Esprit places its German subsidiaries into administration

Hong Kong-listed apparel retailer Esprit has placed six German subsidiary companies in administration to give them protection during the coronavirus crisis, which has decimated sales. 

The move was finalised at the end of last week while the company’s shares were suspended from trading. 

The measure, called Protective Shield Proceedings under the German Insolvency Act, allows restructuring to take place in self-administration. Esprit stresses the process is only available to businesses which are still liquid – ie: they are able to continue to meet day-to-day expenses as opposed to long-term debt. 

In an explanatory statement filed with the Hong Kong stock exchange, Esprit said that with many countries implementing public health measures and taking drastic actions to slow the spread of the coronavirus pandemic, all of Esprit’s European stores have been temporarily shuttered, along with almost all those of the group’s franchise and wholesale partners. 

“Subsequent to the announcement, the position of the European companies in the group has further deteriorated significantly, as they currently generate only weak e-commerce turnover, while salaries, rents and operating costs continue to accrue.”

Esprit describes the protective self-administration as a “proactive and forward-looking measure to protect the solvency and liquidity of the group”. It protects the company from claims from individual creditors while they work out a restructuring plan for the approval of creditors and the courts, which must be lodged by June 29. 

The German courts approved the process on Friday, appointing Dr Biner Bahr, a Dusseldorf-based partner of the international law firm White & Case, as the preliminary custodian to supervise the restructuring of the subject subsidiaries in self-administration. Esprit has appointed Detlev Specovius, a partner of the German restructuring law-firm Schultze & Braun, who has extensive experience in self-administration cases, to actively support the process.

Esprit said in its filing that while under the protective shield process, it will continue to “pursue and accelerate” the group’s restructuring plan launched in 2018.

“The restructuring plan will help to significantly reduce the liabilities of the [German subsidiaries] to a sustainable and manageable level and one that is in-line with the business needs of the group. By pursuing the Protective Shield Proceedings, the subsidiaries aim to effectively restructure all their liabilities and long-term lease contracts, obtain funding for salaries and social security payments of the German workforce from the German Federal Employment Agency and negotiate with works councils for more flexible solutions.”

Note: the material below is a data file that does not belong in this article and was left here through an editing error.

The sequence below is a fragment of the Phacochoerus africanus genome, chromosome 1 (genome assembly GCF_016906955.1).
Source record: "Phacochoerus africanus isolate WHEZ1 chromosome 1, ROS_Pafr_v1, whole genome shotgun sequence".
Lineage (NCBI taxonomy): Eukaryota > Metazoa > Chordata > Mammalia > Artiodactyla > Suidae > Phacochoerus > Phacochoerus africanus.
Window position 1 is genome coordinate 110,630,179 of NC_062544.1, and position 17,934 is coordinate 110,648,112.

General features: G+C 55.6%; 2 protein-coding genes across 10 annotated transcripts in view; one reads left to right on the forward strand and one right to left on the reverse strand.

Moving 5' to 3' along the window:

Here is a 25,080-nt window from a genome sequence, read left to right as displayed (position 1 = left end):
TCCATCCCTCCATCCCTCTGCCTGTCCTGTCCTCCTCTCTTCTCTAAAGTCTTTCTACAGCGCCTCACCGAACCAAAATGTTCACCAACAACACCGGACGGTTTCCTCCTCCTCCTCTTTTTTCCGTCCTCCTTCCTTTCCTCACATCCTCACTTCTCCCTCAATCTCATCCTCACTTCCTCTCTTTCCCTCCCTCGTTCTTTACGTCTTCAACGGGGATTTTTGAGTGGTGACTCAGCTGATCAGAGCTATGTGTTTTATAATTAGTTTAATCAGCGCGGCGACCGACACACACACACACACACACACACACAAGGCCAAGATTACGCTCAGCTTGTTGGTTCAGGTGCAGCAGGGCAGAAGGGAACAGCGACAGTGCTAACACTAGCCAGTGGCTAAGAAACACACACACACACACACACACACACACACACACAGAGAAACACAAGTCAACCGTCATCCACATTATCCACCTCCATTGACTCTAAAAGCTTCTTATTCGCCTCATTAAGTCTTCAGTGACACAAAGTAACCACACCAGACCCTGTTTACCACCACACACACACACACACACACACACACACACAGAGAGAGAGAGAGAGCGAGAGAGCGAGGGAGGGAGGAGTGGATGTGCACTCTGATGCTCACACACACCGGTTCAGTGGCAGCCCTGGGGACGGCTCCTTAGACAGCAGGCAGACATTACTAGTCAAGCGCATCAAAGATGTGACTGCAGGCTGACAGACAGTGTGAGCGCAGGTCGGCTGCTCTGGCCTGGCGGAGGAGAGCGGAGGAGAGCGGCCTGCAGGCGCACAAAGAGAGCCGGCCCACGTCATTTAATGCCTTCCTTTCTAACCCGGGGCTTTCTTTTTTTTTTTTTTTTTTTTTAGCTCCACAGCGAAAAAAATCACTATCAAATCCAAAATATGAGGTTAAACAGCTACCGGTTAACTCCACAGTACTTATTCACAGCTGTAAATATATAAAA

Esprit said the move was necessary because while the group is currently liquid, its future liquidity was threatened due to the pandemic and its consequences. 

“The company has been working relentlessly to secure the continued operation of all other European subsidiaries in order to allow each of them to return to its ordinary course of business when public life will start again and shops will be reopened with the lifting of the mandatory public lock-down measures as the pandemic subsides in the future,” Esprit said.

“Facing the unprecedented challenge caused by the pandemic, management is focused on optimising and streamlining the group’s business in order to be stronger, leaner and fitter so as to be better placed to pursue the market opportunities that may arise after the pandemic.”

In Hong Kong, Esprit’s share price fell by more than 20 per cent when trading resumed this morning. From a previous closing price of HKD 71 cents last week before trading was suspended, it fell below 55 cents in early trading, before recovering to about 60 cents (about USD0.077).  

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